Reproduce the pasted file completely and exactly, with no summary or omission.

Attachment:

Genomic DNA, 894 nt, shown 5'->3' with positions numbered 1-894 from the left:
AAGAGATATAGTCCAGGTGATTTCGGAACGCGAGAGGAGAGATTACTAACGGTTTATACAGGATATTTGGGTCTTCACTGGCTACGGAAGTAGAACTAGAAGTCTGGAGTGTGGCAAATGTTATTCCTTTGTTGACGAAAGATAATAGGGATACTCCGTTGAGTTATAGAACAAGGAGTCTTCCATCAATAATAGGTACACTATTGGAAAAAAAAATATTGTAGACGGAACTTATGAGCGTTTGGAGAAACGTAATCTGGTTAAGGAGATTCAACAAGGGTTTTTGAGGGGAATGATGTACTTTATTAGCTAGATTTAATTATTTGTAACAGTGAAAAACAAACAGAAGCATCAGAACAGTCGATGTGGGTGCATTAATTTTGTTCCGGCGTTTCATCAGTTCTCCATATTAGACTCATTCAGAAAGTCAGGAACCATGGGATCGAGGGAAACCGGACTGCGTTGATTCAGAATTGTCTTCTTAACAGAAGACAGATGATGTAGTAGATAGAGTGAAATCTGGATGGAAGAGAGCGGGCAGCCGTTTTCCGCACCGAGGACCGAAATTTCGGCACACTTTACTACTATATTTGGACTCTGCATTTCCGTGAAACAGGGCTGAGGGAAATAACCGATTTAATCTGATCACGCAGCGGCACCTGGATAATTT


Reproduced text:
Genomic DNA, 894 nt, shown 5'->3' with positions numbered 1-894 from the left:
AAGAGATATAGTCCAGGTGATTTCGGAACGCGAGAGGAGAGATTACTAACGGTTTATACAGGATATTTGGGTCTTCACTGGCTACGGAAGTAGAACTAGAAGTCTGGAGTGTGGCAAATGTTATTCCTTTGTTGACGAAAGATAATAGGGATACTCCGTTGAGTTATAGAACAAGGAGTCTTCCATCAATAATAGGTACACTATTGGAAAAAAAAATATTGTAGACGGAACTTATGAGCGTTTGGAGAAACGTAATCTGGTTAAGGAGATTCAACAAGGGTTTTTGAGGGGAATGATGTACTTTATTAGCTAGATTTAATTATTTGTAACAGTGAAAAACAAACAGAAGCATCAGAACAGTCGATGTGGGTGCATTAATTTTGTTCCGGCGTTTCATCAGTTCTCCATATTAGACTCATTCAGAAAGTCAGGAACCATGGGATCGAGGGAAACCGGACTGCGTTGATTCAGAATTGTCTTCTTAACAGAAGACAGATGATGTAGTAGATAGAGTGAAATCTGGATGGAAGAGAGCGGGCAGCCGTTTTCCGCACCGAGGACCGAAATTTCGGCACACTTTACTACTATATTTGGACTCTGCATTTCCGTGAAACAGGGCTGAGGGAAATAACCGATTTAATCTGATCACGCAGCGGCACCTGGATAATTT